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Honey Plants

Flowering Plants/Trees

Our attempt to help you identify the source of nectar which the bees use to produce your honey crop has not been done without a great deal of study.  We owe a great deal to the various sources of information listed in these pages.  No one person can be an expert of where honey plants are found and our maps are not meant to be all inclusive.  We would like to credit the following sources and recommend you purchase any that you may find valuable.

The honey plants of the United States included in this list is by no means complete.  It is designed to help a beekeeper find the possible source of nectar his bees are gathering. This is done in several ways: each link below will take you to a particular plant.  Each plant is identified by photographs and a map location .  Following the map and pictures are descriptions of the plants features, pollen color and pollen grain identification.  We will be adding more honey plants from the southwest and other areas as we can get pictures to include in our descriptions.  Watch the web site for updates.

The color of honey

bottlesofhoney.JPG (355090 bytes)The color of honey varies considerably according to the nectar source of the honey.  I would like to thank Dave Heilman of the OSU bee lab in Wooster, Ohio for providing me with these samples of honey.   These samples represent the wide range of colors found in honey and are identified from the left to the right as: very light clover honey, amber star thistle honey, dark amber blueberry honey, and buckwheat honey which is almost black.   To help with some description of honey, these colors may be of some help but the pollen grains in these honey samples can tell us the true source.  Looking at color alone can not determine what the nectar source is or if it is a combination of nectar sources.  A dark honey for example, might be overheated lighter honey.  Taste is also a factor to take into consideration.  

lighthoney.JPG (271762 bytes)This is the clover honey with backlight.

amberhoney.JPG (263685 bytes) This is the star thistle honey with backlight.

darkamber.JPG (260420 bytes)This is the blueberry honey with backlight.

deepamber.JPG (207786 bytes)This is the buckwheat honey with backlight. Without light the buckwheat honey looks black.


Reference books

The reference books we  used to collect information about honey plants are listed below.  The two best honey plant books on the subject are by Frank Pellet and John Lovell.  We have relied on the information in them; however, they were written 50 to 75 years ago and farming practices have changed quite a bit since then.  We have tried to update material to be current with today's plant information.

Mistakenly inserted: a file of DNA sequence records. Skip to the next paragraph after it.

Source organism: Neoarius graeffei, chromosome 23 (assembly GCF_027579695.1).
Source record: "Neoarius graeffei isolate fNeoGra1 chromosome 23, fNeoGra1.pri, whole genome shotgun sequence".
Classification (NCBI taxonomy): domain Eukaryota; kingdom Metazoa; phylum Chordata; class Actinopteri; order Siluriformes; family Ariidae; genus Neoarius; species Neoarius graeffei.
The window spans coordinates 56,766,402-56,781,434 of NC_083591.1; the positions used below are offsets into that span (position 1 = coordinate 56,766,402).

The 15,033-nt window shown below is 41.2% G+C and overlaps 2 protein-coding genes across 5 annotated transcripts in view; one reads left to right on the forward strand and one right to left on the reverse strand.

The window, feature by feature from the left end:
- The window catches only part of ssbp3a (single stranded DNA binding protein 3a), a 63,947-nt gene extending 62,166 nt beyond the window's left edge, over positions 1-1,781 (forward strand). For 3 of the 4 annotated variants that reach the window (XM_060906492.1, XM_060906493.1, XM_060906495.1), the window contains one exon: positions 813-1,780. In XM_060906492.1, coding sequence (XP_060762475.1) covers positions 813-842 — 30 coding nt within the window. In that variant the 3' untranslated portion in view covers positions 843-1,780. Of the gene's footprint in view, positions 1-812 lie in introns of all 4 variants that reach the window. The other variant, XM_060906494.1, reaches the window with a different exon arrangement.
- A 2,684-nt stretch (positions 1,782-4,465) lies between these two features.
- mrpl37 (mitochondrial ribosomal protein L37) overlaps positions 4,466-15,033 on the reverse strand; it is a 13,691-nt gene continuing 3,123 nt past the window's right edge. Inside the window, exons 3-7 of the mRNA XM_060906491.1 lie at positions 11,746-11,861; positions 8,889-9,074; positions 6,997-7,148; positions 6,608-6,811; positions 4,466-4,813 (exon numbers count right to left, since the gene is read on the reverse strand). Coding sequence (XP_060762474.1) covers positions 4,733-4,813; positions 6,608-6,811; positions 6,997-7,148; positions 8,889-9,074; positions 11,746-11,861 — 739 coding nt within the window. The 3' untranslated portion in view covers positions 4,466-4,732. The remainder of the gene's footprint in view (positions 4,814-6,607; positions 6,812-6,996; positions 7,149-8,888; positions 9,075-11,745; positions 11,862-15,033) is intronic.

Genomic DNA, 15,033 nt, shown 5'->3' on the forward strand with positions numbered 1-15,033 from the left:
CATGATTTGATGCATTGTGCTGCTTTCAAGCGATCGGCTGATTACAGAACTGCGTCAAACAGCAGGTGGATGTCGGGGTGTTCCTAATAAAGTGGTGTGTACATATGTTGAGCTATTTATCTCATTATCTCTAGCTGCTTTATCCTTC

• Our Trees  How to Know Them  photographs by Arthur Emerson and text by Clarence M. Weed.  Copyright 1936 by J. B.  Lippincott Company

  • Honey Plants of North America by John H. Lovell copyright 1926 by The A. I. Root Company.  This book is available as a reprint for the A.I. Root Company and if you do not have a copy of a honey plant book, we strongly urge you to purchase a copy of this one.  We consider it better than the next book listed.

  • American Honey Plants by Frank C. Pellett Copyright 1920 and published by Dadant & Sons.  Many editions of this book have been published and it is often available at used book stores.  You might search the internet for a copy.

  • The Pollen Loads of the Honey Bee by Dorothy Hodges copyright 1984 by International Bee Research  Association.  This book has also been through many editions.   This is a classic for anyone wanting to study pollen.

  • A colour guide to pollen loads of the honey bee by William Kirk copyright 1994 by International Bee Research Association.   A larger and expanded number of pollen plants compared to Hodges book.

  • Pollen grains of Canadian honey plants by Clifford Crompton and Walter Wojtas.  Copyrighted in 1993 by Minister of Supply and Services Canada.

  • An Atlas of Selected Pollen Important to Honey Bees in the Eastern United States by Stephen Bambara and Nancy Leidy.  Copyright 1991 by North Carolina State Beekeepers Association.

  • Florida Honey and Beekeeping  by Waldo Horton and Isabelle Thursby.  Published in 1958 at Bulletin No. 66 by the Department of Agriculture, State of Florida.

  • Geological Survey Bulletin No. 7  "Honey Plants of Iowa" by L.H. Pannel and Charlotte King and others.  Published 1930 by the Iowa Geological Survey by the state of Iowa.

  • Weeds of the North Central States Bulletin 772 published by the Agricultural Experiment Stations of Illinois, Indiana, Iowa, Kansas, Michigan, Minnesota, Missouri, Nebraska, North Dakota, Ohio, South Dakota, and Wisconsin in 1981.

  • Peterson Field Guide to Wildflowers by Tory Peterson and Margaret McKenny published in 1986.

  • Beekeeping in California publication 21422 by Eric Mussen, Len Foote, Norman Gary, Harry Laidlaw, Robbin Thorp and Lee Watkins  copyright 1987 by The Regents of the University of California, Division of Agriculture and Natural Resources.

  • Beekeeping in Western Canada by P. Pankiw and D. L. Nelson published in 1975 by Canada Department of Agriculture, Ottawa.

  • Beekeeping In Ontario by G. F. Townsend and P. W. Burke published by Ontario Agricultural College, Guelph.



Honey Plants Click on the links below to find out more about each one of them.

Alsike Clover        


Black Locust    





Clover:   crimson, red, white









pollen1.jpg (24882 bytes)



Pumpkin, Squash, Cucumber



Raspberry, Blackberry, Dewberry





Sweet Clover  

Tulip Treetuliptreeblossom2.JPG (421109 bytes)


Wild Mustard